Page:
fb pixel

Log In

Reset Password

Panther girls take big step with first victory

After a successful weekend in Bend, Tom Cole wasn't too surprised to receive phone calls from well-wishers excited about what his South Medford girls basketball team was able to accomplish.

Coming off a winless 2006-07 season, the Panthers broke through in a big way with a season-opening, 63-45 win against Mountain View Friday.

That victory allowed South Medford to snap a 26-game losing streak that dated back to the 2005-06 season, and only a fourth-quarter surge by Bend the next night kept Cole's Panthers from opening the season 2-0.

All in all, it was a good start for a South Medford program that has posted four straight losing seasons and hasn't qualified for the state playoffs since the 2001-02 season.

"It definitely feels good to kind of take the monkey off our back so to speak," Cole says of halting the program's losing streak. "I can't tell you the number of calls we've gotten from parents and relatives of girls associated with the program who were absolutely surprised about us getting a win."

And while Cole is happy to give his girls their moment in the sun, it's that sense of wonderment that the Panthers could actually prevail that has the first-year coach determined to push his team even harder.

"I'll use this to go back to the kids so they can see where people are at. They're surprised we got a win and it shouldn't be that way," says Cole, adding he knows everyone has meant well. "This is the kind of mentality we want to change. We want it to become expected that we win."

As much as anyone, however, Cole knows that must come with time. There are less than 20 girls combined in the Panther varsity and junior varsity programs, and Friday's win was the first for some at the high school level.

"This is going to be a journey," he says, "but I really think with this group of kids we have the ability and capacity to do some good things."

Junior guard Brittney Newcomb paced the Panthers with 29 points in the win over Mountain View, while backcourt mate Sheena Barkley added 11 points and nine assists. Another junior, forward Nagely Medina, was the only other South player to score in double figures with her 13 points complemented by nine rebounds.

A knee injury sustained by Medina on Friday hampered the Panthers on Saturday against Bend, with South Medford only able to utilize six players for the bulk of the game. The 5-foot-7 Medina was only able to play a couple minutes in the first and fourth quarters, and Cole says the Panthers basically wore down in the fourth quarter. Several turnovers allowed the Lava Bears to outscore South 15-9 in the fourth quarter to gain a 63-61 triumph.

"We really were in it the entire game and we just lost in the very last second," says Cole, who also serves as executive director at Kids Unlimited. "But I think it's part of the journey these girls are going to have to understand. They're still learning the dynamics of how to win. We ended up playing not to lose instead of playing to win, but that comes with time."

South Medford boasts only three seniors in forwards Kinzie Towry, Emily Salisbury and Alanna Stevens, who stands to give the Panthers a big lift when she's able to return to the court from injury in January.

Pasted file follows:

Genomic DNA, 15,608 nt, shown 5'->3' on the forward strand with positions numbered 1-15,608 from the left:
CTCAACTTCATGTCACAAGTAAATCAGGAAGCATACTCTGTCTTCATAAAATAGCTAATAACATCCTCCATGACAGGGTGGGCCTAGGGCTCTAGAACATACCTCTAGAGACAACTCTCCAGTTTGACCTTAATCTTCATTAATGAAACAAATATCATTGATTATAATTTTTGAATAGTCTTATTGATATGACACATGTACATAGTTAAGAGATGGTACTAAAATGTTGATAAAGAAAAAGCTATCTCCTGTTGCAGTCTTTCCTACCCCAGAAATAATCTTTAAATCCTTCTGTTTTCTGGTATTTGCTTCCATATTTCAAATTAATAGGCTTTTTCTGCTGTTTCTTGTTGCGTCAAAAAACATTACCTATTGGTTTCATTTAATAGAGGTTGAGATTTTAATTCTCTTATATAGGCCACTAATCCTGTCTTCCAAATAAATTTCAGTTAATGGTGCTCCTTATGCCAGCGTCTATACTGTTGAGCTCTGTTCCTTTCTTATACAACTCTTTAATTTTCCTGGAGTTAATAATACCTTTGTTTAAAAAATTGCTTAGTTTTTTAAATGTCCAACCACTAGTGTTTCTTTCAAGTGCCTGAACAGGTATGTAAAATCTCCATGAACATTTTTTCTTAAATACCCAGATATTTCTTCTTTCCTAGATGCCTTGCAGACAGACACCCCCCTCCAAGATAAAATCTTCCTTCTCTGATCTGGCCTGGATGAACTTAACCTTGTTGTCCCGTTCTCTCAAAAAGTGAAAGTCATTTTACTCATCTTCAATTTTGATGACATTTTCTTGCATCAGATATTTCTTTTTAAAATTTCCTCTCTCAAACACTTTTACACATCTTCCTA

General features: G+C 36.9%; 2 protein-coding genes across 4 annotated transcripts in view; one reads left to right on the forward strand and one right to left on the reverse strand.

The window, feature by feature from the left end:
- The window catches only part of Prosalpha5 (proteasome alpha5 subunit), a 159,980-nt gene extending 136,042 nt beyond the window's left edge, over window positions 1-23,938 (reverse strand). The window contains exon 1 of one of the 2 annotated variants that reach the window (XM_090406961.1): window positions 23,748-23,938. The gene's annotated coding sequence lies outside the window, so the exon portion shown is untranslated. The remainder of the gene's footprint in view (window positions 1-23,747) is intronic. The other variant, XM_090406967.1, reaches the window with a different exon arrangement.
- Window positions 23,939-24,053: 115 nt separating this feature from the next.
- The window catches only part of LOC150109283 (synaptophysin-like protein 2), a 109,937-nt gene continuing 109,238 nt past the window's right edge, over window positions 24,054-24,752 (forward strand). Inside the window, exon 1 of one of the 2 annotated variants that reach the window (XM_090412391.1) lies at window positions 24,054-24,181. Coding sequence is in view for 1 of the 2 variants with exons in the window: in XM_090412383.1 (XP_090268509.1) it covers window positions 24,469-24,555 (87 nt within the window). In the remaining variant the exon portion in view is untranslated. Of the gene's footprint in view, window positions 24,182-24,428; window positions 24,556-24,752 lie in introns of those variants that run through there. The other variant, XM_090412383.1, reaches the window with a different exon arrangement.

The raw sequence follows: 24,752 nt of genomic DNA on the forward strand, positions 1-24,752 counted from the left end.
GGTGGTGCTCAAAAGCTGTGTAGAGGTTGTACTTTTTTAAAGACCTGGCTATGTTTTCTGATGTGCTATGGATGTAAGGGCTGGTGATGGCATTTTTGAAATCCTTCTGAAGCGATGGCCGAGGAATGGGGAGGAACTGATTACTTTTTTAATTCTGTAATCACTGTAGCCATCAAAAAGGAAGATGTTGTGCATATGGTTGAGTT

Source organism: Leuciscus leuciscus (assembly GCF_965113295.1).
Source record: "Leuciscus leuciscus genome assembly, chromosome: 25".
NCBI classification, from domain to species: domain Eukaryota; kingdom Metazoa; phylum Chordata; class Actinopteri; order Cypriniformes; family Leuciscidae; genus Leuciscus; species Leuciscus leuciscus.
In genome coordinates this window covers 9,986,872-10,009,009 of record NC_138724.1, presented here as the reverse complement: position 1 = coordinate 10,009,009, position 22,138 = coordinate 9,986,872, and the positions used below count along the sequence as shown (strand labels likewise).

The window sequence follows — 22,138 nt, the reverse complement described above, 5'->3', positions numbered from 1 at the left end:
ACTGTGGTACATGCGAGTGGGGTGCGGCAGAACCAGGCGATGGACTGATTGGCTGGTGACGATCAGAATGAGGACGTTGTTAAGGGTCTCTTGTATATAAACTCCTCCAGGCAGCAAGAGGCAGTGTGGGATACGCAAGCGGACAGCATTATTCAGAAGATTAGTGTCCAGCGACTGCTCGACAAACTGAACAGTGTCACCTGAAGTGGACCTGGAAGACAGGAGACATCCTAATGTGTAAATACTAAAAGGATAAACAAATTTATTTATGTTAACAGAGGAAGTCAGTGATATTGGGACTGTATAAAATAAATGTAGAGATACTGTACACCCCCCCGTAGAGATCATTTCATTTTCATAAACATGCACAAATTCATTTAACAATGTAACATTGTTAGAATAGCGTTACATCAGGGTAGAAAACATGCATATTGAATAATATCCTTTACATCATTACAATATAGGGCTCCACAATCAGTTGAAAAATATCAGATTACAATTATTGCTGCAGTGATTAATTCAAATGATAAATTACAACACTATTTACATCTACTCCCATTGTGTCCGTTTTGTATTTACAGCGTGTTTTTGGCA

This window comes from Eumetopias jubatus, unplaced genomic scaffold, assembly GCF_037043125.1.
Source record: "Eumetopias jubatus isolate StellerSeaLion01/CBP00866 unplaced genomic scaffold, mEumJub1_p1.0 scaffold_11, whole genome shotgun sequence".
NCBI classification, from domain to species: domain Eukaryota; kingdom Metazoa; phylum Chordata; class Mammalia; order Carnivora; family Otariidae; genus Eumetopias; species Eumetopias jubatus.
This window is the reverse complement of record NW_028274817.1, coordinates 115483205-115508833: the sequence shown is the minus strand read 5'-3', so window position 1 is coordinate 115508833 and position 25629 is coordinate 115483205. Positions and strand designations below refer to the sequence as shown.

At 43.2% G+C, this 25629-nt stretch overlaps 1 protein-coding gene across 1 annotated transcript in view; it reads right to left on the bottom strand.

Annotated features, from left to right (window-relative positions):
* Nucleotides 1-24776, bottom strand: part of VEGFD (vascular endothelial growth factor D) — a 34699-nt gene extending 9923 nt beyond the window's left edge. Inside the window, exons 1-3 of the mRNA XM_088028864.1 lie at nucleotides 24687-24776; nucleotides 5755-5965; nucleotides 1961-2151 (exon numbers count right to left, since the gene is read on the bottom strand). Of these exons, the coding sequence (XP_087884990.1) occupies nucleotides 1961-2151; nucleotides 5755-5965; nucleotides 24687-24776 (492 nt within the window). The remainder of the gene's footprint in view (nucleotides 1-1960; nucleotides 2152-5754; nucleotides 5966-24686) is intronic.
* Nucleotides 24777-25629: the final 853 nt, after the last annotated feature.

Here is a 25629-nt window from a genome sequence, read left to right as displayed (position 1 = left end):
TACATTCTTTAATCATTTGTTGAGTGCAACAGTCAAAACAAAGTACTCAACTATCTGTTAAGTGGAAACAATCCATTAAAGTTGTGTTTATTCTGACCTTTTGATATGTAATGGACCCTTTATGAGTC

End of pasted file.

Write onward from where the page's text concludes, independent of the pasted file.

Cole says that group of upperclassmen hasn't had the benefit of a structured program such as the one he's brought to the school and hasn't been able to develop their full potential. Lack of depth and overall height has also undermined efforts in recent years, with girls often forced to play out of position.

"I think this team has a lot more talent than what their record has revealed over the last couple years," he says. "I just don't think where they've finished is the kind of image that really represents what these kids are about. These young ladies have been beaten and demoralized in a lot of ways, but I think those who have stayed are very resilient. They're hungry and want to prove to themselves and the community that they can play basketball and be competitive."

Cole says that hunger is on display every day in practice. He acknowledges a great deal of the structure that he's brought to the program doesn't always equate to warm smiles and happy-go-lucky gym time.

"Our practices are not fun," he admits. "Winning is fun, but getting to the point of winning is not fun. If you don't put the work in, what you get is either not deserved or not real. Getting to the place we need to be is going to require a lot of work."

It's an approach Cole says cost him a handful of potential players, and he bears no grudge against those who decided not to turn out.

"For some kids that just didn't seem to fit, and I think it's OK," he says. "We ended up with what we have, and even though we're lean in numbers, I'm proud of the kids we have."

And help is most certainly on the way.

South's JV program earned only one win last year and has already won three games this season. Cole has also logged many hours to help develop the Panthers' AAU program and expects it to pay big dividends in years to come. South Medford's sixth-, seventh- and eighth-grade AAU teams have won every tournament championship they've vied for this year, and the seventh- and eighth-graders have yet to lose since the season started in October. Cole estimates the three teams have a combined 85-1 record.

"There's a lot of good things that are happening," he says. "It's good to see things are going to be changing and there's hope on the horizon, and I think there's a lot of hope for this season, too. We're going to get better and I think we're going to surprise some folks this year."

He means that in a good way, of course.

Reach reporter Kris Henry at 776-4488, or e-mail khenry@mailtribune.com